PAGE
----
My Life, Part 2, The Trailer Park

Trailerpark
By Dr Zak – http://en.wikipedia.org/wiki/Image:Trailerpark.jpg, CC BY-SA 3.0, https://commons.wikimedia.org/w/index.php?curid=2065966 — Representative, not the actual trailer park

My first strong memory after my mother and father separated was living with another man I called “Dad.” I don’t have continuous memory of that period so I don’t really understand the transition.  I was…four maybe.  Later my mother said that she didn’t “count” him as a husband because he had still been married to a previous wife and thus his marriage to her was null.  Today, given other things I have learned over the years (not related to this, but to other things) I don’t know how much of that to believe.  In the end, I suppose it doesn’t matter.

I remember we lived in a trailer park.  Now, these days that comes with all kinds of connotations, but I remember it as a happy time.  I had toys.  I had friends to play with.  Apparently the social anxiety and awkwardness that would plague me in my later life had not cropped up at that time.  There were places to explore.  We had fun.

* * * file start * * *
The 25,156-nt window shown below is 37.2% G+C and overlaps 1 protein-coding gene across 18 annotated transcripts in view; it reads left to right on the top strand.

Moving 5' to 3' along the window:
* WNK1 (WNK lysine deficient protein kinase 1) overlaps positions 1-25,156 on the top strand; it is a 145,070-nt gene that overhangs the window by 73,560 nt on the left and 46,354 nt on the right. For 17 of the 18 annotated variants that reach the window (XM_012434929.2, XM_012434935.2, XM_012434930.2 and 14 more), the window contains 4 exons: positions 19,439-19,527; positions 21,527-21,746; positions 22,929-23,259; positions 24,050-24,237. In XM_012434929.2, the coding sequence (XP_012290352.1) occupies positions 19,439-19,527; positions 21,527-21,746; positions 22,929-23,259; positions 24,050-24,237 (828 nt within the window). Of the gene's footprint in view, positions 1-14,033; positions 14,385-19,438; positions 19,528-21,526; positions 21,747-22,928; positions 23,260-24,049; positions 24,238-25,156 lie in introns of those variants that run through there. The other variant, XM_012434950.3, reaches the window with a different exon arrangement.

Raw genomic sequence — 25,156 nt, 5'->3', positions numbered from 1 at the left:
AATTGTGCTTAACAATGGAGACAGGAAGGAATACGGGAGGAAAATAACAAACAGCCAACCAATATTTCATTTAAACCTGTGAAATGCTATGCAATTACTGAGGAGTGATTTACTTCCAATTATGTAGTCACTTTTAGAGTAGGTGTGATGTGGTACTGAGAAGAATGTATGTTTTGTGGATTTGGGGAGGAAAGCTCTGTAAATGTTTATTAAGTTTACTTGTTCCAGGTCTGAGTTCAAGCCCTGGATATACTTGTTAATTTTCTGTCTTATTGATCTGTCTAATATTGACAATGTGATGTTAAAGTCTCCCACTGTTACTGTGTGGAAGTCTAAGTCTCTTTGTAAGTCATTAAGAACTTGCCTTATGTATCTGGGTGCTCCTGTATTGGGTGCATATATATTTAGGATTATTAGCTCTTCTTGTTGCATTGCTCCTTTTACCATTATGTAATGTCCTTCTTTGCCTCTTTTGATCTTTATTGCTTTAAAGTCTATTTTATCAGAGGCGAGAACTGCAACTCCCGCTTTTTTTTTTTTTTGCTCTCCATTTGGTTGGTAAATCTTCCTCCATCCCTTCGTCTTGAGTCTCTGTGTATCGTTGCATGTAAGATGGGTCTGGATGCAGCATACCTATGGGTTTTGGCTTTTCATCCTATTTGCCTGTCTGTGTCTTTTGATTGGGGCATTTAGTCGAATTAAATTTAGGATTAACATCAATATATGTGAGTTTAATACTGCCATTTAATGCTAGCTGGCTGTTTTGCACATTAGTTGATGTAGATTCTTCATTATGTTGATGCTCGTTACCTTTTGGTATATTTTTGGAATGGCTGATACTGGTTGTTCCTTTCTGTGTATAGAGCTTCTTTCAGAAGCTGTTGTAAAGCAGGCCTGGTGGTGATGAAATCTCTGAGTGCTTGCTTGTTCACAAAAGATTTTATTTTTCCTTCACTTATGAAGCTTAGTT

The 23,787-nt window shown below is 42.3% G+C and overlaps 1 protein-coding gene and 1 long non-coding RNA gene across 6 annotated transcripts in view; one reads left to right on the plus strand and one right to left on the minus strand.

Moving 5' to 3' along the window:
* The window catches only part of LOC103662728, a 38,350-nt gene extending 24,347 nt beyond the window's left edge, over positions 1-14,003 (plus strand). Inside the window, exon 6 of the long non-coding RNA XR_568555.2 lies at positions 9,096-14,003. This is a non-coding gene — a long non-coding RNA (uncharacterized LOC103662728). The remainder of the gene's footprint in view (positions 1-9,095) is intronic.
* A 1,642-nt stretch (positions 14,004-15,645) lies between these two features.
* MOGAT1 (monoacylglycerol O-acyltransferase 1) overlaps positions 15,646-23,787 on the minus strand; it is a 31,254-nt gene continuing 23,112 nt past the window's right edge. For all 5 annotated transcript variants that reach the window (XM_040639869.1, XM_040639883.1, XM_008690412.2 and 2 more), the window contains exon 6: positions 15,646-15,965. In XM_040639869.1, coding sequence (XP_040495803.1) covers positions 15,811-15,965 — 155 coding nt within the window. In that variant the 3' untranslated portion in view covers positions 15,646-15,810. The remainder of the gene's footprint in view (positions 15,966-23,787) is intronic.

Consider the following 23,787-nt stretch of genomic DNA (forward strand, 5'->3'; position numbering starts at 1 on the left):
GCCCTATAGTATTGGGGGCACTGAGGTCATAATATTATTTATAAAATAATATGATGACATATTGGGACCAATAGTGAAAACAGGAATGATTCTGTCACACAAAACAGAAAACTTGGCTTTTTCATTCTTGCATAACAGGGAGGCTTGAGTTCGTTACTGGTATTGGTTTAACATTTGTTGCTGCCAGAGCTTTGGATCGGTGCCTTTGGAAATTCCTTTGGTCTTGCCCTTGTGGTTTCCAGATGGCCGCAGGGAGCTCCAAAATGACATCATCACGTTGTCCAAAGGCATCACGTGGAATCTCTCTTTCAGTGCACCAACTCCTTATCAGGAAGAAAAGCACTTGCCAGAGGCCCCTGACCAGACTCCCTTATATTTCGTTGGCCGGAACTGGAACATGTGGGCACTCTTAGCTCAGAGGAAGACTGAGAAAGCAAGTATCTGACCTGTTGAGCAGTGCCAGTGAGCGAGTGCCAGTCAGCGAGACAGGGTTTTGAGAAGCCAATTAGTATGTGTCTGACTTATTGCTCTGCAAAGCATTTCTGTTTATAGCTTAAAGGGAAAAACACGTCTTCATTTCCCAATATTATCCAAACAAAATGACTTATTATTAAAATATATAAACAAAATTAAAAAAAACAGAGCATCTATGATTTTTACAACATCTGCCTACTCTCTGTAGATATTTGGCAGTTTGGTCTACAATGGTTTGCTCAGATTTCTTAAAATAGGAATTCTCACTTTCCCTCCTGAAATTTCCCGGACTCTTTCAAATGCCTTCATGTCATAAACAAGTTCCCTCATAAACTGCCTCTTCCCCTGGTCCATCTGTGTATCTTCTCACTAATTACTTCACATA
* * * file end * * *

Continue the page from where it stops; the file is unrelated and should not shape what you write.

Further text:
While we were there I got my first bike.  It was a little thing, appropriate to a four or five year old, with training wheels.  I rode it all over the park.  Well, sort of.  You see, the roads were rife with speed bumps.  I’d ride up to one, hit the speed bump, and over the bike would go.  Over the speed bump, yes, but also over onto its side.  However, with the dauntless fortitude of an explorer barely out of toddlerhood I’d get up, pick up the bike, and set off again.

I remember winter there.  I have vague memories of Christmas decorations but the clear memory was of building a snowman.  My mother asked if we wanted it to be a showman or a snow woman and I said snow woman.  So instead of being just three giant snowballs piled one atop another, it was actually a crude snow sculpture, with breasts.  I remember being disappointed about it growing increasingly distorted over the next few days until, with the next warm snap, it became an unrecognizeable lump of snow before finally melting away.

We didn’t stay here long, nor did my mother stay with this man for long.  I was no older than five when my mother was single again and we moved into the next place.  I’ll get into that next time.

 

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